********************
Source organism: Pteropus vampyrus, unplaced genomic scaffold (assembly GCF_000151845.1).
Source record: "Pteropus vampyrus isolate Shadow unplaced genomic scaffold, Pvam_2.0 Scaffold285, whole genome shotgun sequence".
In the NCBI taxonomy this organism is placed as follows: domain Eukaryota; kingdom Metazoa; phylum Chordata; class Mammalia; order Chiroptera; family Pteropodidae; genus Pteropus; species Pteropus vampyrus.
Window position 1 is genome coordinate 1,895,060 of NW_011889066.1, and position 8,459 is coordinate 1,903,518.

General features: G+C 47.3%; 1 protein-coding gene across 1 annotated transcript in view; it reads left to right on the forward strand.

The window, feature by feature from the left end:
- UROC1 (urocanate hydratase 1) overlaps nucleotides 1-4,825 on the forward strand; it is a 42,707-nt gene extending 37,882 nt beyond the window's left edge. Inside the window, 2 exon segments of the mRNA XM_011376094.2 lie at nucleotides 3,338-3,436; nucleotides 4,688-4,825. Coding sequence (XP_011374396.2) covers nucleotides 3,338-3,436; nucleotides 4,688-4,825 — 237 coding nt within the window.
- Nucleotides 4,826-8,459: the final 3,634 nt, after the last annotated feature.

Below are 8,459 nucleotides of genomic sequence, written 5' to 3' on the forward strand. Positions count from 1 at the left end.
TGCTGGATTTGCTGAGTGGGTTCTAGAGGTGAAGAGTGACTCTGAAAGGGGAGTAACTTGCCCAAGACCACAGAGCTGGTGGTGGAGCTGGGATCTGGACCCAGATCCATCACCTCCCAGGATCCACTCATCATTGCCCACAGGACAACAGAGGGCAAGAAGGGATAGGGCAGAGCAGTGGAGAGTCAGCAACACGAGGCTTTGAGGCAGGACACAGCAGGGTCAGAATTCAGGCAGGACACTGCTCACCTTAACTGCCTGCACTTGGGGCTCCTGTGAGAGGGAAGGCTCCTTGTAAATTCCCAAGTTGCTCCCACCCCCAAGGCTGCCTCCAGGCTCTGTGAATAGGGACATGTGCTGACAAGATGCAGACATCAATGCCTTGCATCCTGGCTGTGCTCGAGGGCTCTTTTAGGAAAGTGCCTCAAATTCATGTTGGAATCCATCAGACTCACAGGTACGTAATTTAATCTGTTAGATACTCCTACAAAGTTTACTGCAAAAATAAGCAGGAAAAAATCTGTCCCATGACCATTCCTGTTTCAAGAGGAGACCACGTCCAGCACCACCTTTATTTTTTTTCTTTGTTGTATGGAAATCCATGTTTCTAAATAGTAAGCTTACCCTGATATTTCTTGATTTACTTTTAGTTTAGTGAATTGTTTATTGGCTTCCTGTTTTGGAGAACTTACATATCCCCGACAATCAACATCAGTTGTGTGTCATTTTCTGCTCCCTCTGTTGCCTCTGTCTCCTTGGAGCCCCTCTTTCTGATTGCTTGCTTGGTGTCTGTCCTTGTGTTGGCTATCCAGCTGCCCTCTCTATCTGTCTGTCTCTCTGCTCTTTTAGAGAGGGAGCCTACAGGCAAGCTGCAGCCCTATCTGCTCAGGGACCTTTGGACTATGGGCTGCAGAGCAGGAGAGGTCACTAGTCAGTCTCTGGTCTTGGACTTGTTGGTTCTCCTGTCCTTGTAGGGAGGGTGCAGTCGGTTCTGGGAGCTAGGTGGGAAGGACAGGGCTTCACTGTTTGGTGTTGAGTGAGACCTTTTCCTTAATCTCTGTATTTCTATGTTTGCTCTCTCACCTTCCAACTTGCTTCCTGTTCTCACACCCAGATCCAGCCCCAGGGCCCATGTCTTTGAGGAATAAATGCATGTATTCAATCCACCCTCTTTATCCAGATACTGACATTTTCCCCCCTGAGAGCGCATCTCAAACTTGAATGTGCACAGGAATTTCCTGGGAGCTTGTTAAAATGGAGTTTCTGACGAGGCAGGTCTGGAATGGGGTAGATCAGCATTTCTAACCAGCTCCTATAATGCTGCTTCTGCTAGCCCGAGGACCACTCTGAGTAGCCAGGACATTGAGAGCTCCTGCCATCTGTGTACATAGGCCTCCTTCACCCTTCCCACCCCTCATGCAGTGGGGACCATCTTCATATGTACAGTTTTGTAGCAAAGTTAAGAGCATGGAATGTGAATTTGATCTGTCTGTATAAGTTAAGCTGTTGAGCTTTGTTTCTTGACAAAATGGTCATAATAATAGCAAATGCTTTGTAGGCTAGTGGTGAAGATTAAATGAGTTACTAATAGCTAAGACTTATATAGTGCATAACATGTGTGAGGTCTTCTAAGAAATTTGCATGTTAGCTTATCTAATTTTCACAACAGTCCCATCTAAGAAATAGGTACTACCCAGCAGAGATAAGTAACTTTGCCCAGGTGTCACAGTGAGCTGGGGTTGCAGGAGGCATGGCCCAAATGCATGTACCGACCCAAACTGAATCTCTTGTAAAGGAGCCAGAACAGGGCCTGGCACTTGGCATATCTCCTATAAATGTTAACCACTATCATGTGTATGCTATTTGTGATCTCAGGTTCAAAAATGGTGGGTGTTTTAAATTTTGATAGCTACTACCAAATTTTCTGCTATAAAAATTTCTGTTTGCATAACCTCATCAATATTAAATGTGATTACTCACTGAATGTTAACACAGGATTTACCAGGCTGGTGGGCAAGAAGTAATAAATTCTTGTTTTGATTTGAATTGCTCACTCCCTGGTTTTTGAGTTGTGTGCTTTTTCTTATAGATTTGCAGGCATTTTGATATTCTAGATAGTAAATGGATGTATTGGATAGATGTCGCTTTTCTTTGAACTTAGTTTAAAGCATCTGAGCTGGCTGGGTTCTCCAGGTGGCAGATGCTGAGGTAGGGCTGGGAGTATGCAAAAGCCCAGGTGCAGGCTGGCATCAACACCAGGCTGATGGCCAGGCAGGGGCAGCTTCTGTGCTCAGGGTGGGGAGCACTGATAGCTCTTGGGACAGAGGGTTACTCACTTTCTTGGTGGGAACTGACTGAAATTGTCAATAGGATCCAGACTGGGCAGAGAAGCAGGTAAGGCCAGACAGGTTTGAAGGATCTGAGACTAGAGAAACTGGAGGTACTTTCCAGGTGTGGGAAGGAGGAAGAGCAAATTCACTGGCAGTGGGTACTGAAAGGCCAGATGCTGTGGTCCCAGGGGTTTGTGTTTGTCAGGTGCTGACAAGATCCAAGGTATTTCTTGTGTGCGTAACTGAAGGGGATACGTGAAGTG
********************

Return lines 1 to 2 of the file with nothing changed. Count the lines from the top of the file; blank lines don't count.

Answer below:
Source organism: Pteropus vampyrus, unplaced genomic scaffold (assembly GCF_000151845.1).
Source record: "Pteropus vampyrus isolate Shadow unplaced genomic scaffold, Pvam_2.0 Scaffold285, whole genome shotgun sequence".